Marshall Goldsmith: Buddha for Women Entrepreneurs

At Entrepreneurs’ Organization (EO), we support the positive trend of empowering women in entrepreneurship. Specific groups including MyEO Women of EO encourage support as individuals pursue their unique entrepreneurial journeys. In 2017, we debuted the EO Wonder podcast, a program designed to inspire women entrepreneurs.

Deb Gabor is an EO member in Austin who was born to brand. She is a professional speaker, consultant, author and CEO of Sol Marketing, a brand strategy consultancy obsessed with building winning brands. Deb reviewed an EO Wonder podcast featuring host Kalika Yap‘s compelling conversation with Marshall Goldsmith, and shared her take-aways:

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Leadership coach, author and speaker Marshall Goldsmith is a Buddha for modern entrepreneurs. Kalika Yap’s brief but brilliant interview with Goldsmith on the EO Wonder podcast was a masterclass for me in the subtle art of not giving a hoot.

Every time I set foot in a religious building―church, mosque, synagogue―regardless of the reason I’m there, I hear something I was meant to hear. My experience of listening to Goldsmith on the EO Wonder Podcast was a little like that.

As an entrepreneur, I’m a living, breathing contradiction. I’m bold and confident. I’m also self-deprecating and self-critical. I’m tenacious and gritty. I’m cautious and fearful. I’m open and flexible. Yet, I’m rigid and controlling. Above all, I hold myself to standards much higher than those to which I hold anyone else. However, I don’t think I’m alone among my women entrepreneur peers.

At the beginning of the podcast interview, Goldsmith meanders through some Us vs. Them observations from his work with Sally Helgesen about the differences between men and women leaders. Here are some highlights that resonate. As compared to men:

  1. Women are too hard on themselves, often trying to be the perfect everything to everybody.
  2. Women are too hesitant to promote themselves and are too critical of themselves.


Even though that information wasn’t especially groundbreaking for me, listening to Goldsmith’s observations was like staring into a psychological mirror. With each example he shared, I heard myself say, “Yes!” under my breath.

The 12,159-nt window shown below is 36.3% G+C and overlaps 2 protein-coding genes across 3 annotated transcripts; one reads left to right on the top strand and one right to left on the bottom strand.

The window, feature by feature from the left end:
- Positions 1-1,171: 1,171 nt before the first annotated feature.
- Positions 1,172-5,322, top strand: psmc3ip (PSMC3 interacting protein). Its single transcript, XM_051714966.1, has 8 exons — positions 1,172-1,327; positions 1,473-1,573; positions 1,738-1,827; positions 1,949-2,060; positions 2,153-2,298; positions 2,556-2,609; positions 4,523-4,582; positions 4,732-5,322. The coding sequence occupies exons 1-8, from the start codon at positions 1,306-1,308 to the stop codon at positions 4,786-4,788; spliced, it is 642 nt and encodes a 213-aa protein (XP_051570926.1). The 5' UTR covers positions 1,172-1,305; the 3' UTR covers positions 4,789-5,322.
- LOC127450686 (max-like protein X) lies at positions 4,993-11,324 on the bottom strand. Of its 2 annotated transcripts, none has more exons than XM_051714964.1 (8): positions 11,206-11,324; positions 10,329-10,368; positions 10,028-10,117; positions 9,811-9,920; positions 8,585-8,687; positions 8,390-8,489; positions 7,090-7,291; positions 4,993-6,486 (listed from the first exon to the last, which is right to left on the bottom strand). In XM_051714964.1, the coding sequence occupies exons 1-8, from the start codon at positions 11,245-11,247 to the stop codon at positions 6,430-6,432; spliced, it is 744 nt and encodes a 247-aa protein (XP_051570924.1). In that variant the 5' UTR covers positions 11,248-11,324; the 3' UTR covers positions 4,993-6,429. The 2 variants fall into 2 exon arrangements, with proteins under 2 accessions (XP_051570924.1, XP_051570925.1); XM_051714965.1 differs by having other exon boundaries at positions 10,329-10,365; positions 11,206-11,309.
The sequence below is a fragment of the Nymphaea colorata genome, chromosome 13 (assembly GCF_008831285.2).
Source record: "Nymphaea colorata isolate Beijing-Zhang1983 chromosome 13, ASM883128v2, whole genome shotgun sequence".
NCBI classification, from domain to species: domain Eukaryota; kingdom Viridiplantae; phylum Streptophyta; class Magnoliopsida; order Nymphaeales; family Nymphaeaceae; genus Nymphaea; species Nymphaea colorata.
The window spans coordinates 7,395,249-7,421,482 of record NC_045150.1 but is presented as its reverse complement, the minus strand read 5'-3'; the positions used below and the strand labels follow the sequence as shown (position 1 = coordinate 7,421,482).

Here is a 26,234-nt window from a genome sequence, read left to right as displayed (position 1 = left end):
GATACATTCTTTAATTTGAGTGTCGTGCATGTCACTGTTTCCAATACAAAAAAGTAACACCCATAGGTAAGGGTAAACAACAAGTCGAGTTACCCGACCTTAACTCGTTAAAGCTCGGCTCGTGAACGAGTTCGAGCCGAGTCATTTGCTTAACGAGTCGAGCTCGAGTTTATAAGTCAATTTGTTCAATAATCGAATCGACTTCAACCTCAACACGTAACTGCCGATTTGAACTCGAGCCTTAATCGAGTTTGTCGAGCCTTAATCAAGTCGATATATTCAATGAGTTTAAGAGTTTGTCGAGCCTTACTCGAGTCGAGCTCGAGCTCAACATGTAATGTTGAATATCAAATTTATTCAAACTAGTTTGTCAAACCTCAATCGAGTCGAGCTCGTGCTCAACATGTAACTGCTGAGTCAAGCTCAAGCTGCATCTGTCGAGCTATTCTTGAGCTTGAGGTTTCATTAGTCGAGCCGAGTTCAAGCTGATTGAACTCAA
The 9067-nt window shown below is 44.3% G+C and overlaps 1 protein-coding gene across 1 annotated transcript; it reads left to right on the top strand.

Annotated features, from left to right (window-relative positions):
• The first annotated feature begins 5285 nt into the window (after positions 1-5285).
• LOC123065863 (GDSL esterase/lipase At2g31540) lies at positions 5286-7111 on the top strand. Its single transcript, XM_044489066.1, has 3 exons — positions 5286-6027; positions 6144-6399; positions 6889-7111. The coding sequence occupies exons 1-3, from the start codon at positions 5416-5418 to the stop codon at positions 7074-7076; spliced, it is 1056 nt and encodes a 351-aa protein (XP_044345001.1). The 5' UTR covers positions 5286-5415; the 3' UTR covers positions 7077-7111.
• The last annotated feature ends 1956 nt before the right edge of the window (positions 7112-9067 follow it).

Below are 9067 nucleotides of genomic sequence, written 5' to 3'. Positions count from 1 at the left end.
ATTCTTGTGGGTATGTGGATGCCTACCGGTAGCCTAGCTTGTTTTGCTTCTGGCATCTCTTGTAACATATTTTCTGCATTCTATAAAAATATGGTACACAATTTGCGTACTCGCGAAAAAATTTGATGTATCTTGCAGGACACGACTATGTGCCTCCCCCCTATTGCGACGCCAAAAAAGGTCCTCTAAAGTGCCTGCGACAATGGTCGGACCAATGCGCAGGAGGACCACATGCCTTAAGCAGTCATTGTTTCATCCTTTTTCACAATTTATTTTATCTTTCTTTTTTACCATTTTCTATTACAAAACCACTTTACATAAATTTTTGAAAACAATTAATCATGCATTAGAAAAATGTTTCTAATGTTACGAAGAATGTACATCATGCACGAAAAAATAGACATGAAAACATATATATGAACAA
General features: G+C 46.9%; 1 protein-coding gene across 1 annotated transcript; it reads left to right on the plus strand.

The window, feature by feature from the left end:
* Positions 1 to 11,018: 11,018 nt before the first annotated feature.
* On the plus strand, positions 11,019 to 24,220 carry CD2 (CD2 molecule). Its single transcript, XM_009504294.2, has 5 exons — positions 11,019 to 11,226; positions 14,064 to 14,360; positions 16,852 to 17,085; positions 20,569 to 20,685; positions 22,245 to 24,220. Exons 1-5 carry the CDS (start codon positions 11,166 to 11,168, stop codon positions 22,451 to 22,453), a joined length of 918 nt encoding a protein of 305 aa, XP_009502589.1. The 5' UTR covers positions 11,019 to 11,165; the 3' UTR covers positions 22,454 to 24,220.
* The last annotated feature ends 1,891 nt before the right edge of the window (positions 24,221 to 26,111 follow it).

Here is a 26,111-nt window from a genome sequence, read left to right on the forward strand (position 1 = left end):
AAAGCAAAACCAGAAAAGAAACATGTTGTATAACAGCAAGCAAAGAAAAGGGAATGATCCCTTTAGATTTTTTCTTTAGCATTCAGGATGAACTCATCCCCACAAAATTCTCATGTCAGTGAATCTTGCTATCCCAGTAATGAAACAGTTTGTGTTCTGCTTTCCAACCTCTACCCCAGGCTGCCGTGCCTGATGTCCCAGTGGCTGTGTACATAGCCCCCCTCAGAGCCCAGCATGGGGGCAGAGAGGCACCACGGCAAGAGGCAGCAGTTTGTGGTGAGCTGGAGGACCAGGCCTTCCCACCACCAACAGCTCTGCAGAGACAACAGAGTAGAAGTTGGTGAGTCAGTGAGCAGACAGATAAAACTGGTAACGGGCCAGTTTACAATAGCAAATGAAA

He talks about why women are slow to self-acceptance: Because we’re trying to live up to expectations our grandmothers unwittingly created for us. As Goldsmith explains, our grandmothers didn’t work 60-hour weeks like we do. Yet we have similar expectations for family commitments and responsibilities.

Goldsmith also shares wisdom on picking a path in life that starts from your heart and makes peace with the tradeoffs. Then, with a series of insights verging on platitudes, Goldsmith hit me square in the forehead with a sermon I needed to hear: “The first person you need to forgive is yourself,” and “What do you want your children to be? Happy? Why don’t we let ourselves be happy?

Around the midway mark in this whirlwind life class, Goldsmith took my breath away by inviting Yap to try focusing on her own happiness and self-acceptance in real-time. Goldsmith asks Yap to stop and “breathe” and then asks her to follow four important rules:

He says, “For the next 10 minutes …

  1. You cannot attempt to learn something.
  2. You cannot try to become more productive.
  3. You cannot try to become a better person.
  4. You cannot even consider helping others.”


OMG, Marshall Goldsmith: With those instructions, you just freed me from some of the major preconceptions I hold as a woman entrepreneur. Heck, as a woman, period!

He continues the lesson, asking Yap to spend 10 minutes focusing on only one thing: her own happiness and self-acceptance. With that, Yap got teary. And, so did I. See, I have never (ever, ever) given myself just 10 minutes to focus on my own happiness. It is liberating just to imagine the possibility of what I might be able to achieve if I were to focus on me and my happiness that way for once.

Along the way, Goldsmith shares bullet points about letting go of guilt, not letting other people take up too much space in your mind and heart, and a variety of stories that illuminated the need for self-love.

Goldsmith wraps up the interview with an allegory about a nonagenarian who, at the end of her life, shares advice with her younger self. Goldsmith backs up his story with what he and his colleagues learned from asking real senior citizens to reflect on their own lives. These are the three things they shared:

  • Be happy now.
  • At the end of life, it’s friends and family who matter and show up for you. It’s not co-workers huddled around your deathbed.
  • If you have a dream, go for it.


That’s good advice, isn’t it?

I listened to this interview all the way through―twice―and you should, too. On my second pass, I paused the recording and followed Goldsmith’s instructions to the letter, taking the time to experience my 10 whole minutes of self-acceptance. As I imagined, it was liberating to focus on me and my happiness. In eliminating my preconceived need to be productive and helpful, I freed up room for creative, strategic and self-loving thoughts to flood my mind.